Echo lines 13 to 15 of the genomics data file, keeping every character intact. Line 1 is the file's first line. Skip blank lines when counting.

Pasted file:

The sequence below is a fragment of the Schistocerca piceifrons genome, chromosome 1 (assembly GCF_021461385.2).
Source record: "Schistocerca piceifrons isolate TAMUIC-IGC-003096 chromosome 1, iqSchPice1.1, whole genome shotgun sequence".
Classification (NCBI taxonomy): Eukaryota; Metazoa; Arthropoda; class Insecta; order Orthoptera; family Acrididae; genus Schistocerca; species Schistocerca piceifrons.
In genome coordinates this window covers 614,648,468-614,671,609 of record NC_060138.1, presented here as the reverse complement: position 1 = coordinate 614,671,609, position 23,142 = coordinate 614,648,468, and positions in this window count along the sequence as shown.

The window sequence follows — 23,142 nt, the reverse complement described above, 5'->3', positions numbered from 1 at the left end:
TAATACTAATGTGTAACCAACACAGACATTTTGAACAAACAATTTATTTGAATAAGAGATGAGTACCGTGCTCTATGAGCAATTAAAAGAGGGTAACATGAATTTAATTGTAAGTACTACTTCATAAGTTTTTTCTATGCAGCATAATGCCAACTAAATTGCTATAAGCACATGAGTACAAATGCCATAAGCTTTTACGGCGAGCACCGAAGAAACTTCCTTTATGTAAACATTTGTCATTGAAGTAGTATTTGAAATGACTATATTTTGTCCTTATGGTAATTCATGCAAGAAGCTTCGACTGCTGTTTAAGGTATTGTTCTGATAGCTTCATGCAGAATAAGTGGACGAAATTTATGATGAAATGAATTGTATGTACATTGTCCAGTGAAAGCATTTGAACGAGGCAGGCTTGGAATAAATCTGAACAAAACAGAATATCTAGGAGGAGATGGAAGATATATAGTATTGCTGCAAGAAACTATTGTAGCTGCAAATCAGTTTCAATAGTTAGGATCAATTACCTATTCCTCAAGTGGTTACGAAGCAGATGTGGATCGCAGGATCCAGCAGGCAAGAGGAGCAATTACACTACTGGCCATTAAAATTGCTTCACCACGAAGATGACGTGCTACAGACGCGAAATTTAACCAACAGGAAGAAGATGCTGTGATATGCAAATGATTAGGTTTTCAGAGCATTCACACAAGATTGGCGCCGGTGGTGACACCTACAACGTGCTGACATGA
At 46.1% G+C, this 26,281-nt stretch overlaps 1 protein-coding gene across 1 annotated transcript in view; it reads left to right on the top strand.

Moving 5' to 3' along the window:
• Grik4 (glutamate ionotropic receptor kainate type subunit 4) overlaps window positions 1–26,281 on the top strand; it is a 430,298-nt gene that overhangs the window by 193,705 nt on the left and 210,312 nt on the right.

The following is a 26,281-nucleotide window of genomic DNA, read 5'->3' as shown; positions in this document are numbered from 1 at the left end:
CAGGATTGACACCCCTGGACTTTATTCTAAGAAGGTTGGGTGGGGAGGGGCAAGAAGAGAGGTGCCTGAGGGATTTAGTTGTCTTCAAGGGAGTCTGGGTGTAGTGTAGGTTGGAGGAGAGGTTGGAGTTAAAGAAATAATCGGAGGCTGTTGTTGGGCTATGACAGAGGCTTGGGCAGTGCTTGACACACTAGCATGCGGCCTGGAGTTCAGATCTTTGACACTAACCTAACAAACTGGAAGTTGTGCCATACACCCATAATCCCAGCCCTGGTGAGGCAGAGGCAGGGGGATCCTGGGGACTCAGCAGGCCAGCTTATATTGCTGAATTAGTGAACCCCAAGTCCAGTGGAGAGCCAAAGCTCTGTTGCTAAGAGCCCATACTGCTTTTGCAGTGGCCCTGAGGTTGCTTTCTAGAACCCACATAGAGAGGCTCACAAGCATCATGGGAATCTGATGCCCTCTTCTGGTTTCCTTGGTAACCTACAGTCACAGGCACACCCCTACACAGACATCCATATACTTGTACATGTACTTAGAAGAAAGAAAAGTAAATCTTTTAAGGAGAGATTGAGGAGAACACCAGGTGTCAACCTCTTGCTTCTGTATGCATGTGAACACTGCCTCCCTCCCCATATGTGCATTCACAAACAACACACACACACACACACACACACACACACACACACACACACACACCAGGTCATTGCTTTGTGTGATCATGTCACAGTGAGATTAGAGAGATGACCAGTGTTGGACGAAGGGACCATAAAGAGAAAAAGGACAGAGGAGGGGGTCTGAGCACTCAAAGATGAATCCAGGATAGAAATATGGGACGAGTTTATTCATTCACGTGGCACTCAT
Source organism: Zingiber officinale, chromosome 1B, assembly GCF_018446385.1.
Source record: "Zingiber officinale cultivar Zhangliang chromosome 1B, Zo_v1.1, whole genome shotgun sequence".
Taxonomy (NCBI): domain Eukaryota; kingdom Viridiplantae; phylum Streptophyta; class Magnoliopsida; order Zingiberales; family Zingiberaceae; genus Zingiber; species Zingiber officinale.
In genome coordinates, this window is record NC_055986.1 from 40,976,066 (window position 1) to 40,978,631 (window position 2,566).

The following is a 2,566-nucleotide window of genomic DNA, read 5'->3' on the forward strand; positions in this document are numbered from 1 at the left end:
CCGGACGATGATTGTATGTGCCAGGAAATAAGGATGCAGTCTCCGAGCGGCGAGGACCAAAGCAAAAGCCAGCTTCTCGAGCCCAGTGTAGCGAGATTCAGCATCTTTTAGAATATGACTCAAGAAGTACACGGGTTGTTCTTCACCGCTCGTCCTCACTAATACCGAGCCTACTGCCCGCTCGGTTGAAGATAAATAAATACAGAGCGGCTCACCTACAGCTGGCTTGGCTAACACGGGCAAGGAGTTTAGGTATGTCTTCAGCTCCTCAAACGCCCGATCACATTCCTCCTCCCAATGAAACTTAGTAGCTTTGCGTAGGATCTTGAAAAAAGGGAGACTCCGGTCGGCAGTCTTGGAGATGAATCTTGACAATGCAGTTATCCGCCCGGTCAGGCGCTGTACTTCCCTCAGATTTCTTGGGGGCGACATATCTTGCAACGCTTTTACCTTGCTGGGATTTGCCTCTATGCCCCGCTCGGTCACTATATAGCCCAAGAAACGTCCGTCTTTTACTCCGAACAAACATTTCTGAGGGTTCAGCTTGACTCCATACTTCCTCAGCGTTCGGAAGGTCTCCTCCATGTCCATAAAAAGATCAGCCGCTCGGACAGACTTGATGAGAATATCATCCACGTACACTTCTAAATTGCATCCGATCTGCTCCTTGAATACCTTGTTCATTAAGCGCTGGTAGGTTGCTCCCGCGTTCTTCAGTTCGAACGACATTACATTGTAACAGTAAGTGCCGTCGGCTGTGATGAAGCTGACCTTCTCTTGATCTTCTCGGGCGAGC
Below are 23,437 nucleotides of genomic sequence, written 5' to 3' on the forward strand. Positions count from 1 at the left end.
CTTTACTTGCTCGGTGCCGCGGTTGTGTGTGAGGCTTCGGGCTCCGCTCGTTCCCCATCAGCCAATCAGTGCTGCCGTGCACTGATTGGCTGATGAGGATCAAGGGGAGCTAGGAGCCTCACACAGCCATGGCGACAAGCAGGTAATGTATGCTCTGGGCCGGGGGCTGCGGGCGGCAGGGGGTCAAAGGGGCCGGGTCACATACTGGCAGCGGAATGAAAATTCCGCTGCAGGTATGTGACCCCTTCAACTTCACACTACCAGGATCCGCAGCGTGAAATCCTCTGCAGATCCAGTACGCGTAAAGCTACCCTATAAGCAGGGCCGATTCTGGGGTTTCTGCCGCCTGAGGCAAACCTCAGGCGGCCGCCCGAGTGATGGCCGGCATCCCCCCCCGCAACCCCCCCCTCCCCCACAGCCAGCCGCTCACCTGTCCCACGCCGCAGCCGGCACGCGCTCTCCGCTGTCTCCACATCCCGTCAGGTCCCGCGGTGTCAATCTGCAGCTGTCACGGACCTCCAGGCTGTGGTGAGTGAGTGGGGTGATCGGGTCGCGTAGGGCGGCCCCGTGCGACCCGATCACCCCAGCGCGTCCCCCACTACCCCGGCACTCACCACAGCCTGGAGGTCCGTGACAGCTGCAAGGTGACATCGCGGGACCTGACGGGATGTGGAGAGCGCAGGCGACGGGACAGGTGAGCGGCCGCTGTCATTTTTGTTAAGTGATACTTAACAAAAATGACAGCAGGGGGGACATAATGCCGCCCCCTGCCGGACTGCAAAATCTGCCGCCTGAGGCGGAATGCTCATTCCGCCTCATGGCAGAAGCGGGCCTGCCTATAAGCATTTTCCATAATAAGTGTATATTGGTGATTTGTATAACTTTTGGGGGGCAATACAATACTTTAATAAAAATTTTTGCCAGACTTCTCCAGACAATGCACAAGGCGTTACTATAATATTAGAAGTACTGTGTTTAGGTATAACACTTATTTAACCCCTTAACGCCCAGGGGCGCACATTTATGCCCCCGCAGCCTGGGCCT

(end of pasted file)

Source record: "Zingiber officinale cultivar Zhangliang chromosome 1B, Zo_v1.1, whole genome shotgun sequence".
Taxonomy (NCBI): domain Eukaryota; kingdom Viridiplantae; phylum Streptophyta; class Magnoliopsida; order Zingiberales; family Zingiberaceae; genus Zingiber; species Zingiber officinale.
In genome coordinates, this window is record NC_055986.1 from 40,976,066 (window position 1) to 40,978,631 (window position 2,566).